Temblor at the MCG

The news of Dhoni’s retirement causes a flutter. Several questions pertaining to the incident are unanswered, and the chief among them is, is there any infighting in the side that prompts Dhoni to take this extreme step? By S. Dinakar.

No one sees it coming. The journalists are busy typing out their match reports on Day Five after what had been a pretty eventful third Test, when the BCCI press release arrives. One of the journalists reads out the news; many assume it is a practical joke. There is laughter all around.

Then the significance of it all sinks in. It is a bombshell — India captain Mahendra Singh Dhoni has retired from Test cricket with a match in the series remaining. The news throws everyone into a tizzy.

It’s rare that something like this happens on a tour. Here is a captain who leaves Test cricket midway through an overseas campaign, and not a single person has any inkling about it.

Questions of the difficult kind are bound to be raised. The Australian journalists, too, are taken aback. Only minutes earlier, Dhoni, in what must have been an emotional occasion for him, breezes through a lively post-match press conference, his smile and sense of humour intact.

Asked about the Aussies settling for a draw, with four overs remaining (India had four wickets in hand at that stage) Dhoni quips, “I had batted for 15 overs and was ready to bat for four more. Perhaps the Australians did not have the strength to bowl those four overs. That’s a very Australian type of answer I have given you!”

Dhoni, it must be said, is adept at masking his feelings — both on the field of play, when the pressure mounts, and probably while taking the biggest decision of his career. His face reveals absolutely nothing. Several questions are unanswered, and the chief among them is, is there any infighting in the side that prompts Dhoni to take this extreme step?

The official reason is that the load of leading the side, keeping wickets and batting is proving too much for Dhoni physically, and he now wants to concentrate on defending the ICC World Cup, beginning on February 14.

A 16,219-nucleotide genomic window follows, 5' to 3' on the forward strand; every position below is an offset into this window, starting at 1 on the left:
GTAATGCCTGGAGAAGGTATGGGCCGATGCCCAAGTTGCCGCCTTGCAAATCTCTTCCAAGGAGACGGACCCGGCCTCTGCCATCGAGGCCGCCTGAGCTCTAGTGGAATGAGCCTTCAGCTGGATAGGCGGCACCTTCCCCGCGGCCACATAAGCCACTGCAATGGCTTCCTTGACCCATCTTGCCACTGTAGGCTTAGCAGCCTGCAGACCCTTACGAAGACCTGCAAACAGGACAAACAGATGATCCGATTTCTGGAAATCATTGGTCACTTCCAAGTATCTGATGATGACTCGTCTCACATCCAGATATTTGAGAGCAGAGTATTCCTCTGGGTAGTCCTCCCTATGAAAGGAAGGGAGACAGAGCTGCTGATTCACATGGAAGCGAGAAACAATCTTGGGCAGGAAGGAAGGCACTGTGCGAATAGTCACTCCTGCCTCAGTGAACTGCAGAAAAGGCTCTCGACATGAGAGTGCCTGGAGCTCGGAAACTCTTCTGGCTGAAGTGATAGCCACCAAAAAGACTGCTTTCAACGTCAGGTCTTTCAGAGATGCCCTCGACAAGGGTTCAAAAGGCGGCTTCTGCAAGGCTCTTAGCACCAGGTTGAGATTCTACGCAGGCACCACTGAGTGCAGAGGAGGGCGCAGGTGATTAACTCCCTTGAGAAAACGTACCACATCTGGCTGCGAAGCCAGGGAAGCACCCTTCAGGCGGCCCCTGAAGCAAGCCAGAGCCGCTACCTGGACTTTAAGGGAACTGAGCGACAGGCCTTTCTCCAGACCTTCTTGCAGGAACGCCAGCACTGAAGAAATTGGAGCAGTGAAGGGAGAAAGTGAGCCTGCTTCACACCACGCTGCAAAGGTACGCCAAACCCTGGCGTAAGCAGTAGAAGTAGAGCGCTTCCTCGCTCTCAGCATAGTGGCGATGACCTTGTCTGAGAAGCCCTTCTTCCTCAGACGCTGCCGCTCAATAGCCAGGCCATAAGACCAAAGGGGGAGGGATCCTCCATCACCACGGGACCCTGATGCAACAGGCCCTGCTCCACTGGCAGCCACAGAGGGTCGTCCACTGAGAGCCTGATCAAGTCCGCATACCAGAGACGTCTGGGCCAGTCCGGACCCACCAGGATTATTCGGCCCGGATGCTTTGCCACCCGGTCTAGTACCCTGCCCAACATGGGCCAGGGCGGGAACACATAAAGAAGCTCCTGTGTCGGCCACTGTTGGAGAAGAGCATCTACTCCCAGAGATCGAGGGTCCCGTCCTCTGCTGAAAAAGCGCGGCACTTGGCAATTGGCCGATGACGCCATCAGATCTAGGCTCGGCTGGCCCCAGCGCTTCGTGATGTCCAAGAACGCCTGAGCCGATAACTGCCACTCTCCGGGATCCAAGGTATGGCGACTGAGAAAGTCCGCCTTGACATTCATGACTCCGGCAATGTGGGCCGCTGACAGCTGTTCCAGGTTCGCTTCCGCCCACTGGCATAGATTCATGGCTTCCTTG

While there are occasions when Dhoni appears to be struggling physically while keeping wickets, many theories pertaining to his retirement from Test cricket are already doing the rounds. Was he having his way at the selection meetings? And when you have a captain and a Director of Cricket in the touring side, who has the final say? In other words, who is the boss?

Ravi Shastri’s appointment as the Director of Cricket in the Indian team is a new phenomenon. Traditionally, it has been the captain and the coach calling the shots, with the skipper having greater powers since he is the man taking decisions on the field.

The scenario now is as complex as Melbourne’s tramlines that snake through the city.

Meanwhile Dhoni shuts himself off from the press (he has locked himself up in his room at the team hotel). He makes a quick exit from the MCG after his session with the media and is not available for comments on his drastic decision. Many journalists rush to the team hotel for Dhoni’s reaction, but return disappointed. By now, it’s night time.

Dhoni’s decision, according to accounts that emerge, has been an instinctive one. He goes into the dressing room after playing a key role in helping India save the third Test, removes his pads and gloves, puts down his bat, and then tells his shocked team-mates that this would be his last Test. He also makes a quick call to the BCCI secretary, informing him of his decision. Despite last-ditch efforts to get him to change his mind, Dhoni sticks to his move.

The happenings at the MCG seem straight out of a Bollywood movie. There is a hint of intrigue, suspense and drama.

India’s most successful Test captain in terms of wins (27) quits without fanfare and farewell. He just picks up a stump as a souvenir after the action in the middle concludes and walks back.

For most part, the Boxing Day Test at the MCG is both riveting and tumultuous. There are charges and counter-charges too. Verbal sparks fly between Virat Kohli and Mitchell Johnson. Kohli accuses the Aussies of calling him “a spoilt brat.” He also says that Johnson did not respect him on the field, and he does not care much for the Aussie paceman.

While the proceedings in the match are hot, the chill winds which many locals say flow straight from Antarctica, sweep through Melbourne in the evenings, hitting you hard in the bones. Meanwhile, it is wonderful to catch up with former Australian captain, Bill Lawry. The lanky Lawry makes some telling cricketing points.

These old soldiers... they are evergreen.